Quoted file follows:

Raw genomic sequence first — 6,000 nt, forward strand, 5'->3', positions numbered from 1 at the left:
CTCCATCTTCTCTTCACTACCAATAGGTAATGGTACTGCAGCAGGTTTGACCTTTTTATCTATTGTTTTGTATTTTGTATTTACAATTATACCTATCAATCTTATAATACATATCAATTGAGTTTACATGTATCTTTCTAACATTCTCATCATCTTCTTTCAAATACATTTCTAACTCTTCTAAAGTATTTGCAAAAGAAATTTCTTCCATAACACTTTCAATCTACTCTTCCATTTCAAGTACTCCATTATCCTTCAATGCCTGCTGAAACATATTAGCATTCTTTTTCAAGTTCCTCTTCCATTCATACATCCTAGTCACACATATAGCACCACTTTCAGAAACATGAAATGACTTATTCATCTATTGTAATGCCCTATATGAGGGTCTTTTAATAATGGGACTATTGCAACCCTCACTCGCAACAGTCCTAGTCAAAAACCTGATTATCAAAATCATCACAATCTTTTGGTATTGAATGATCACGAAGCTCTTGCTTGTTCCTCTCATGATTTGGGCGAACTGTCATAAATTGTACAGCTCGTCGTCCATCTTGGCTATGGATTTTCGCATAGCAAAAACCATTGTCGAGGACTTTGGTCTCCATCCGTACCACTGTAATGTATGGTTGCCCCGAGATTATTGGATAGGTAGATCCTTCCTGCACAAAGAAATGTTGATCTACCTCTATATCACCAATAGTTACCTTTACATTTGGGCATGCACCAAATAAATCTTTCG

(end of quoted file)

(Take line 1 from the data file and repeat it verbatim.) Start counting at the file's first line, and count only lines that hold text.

Raw genomic sequence first — 6,000 nt, forward strand, 5'->3', positions numbered from 1 at the left: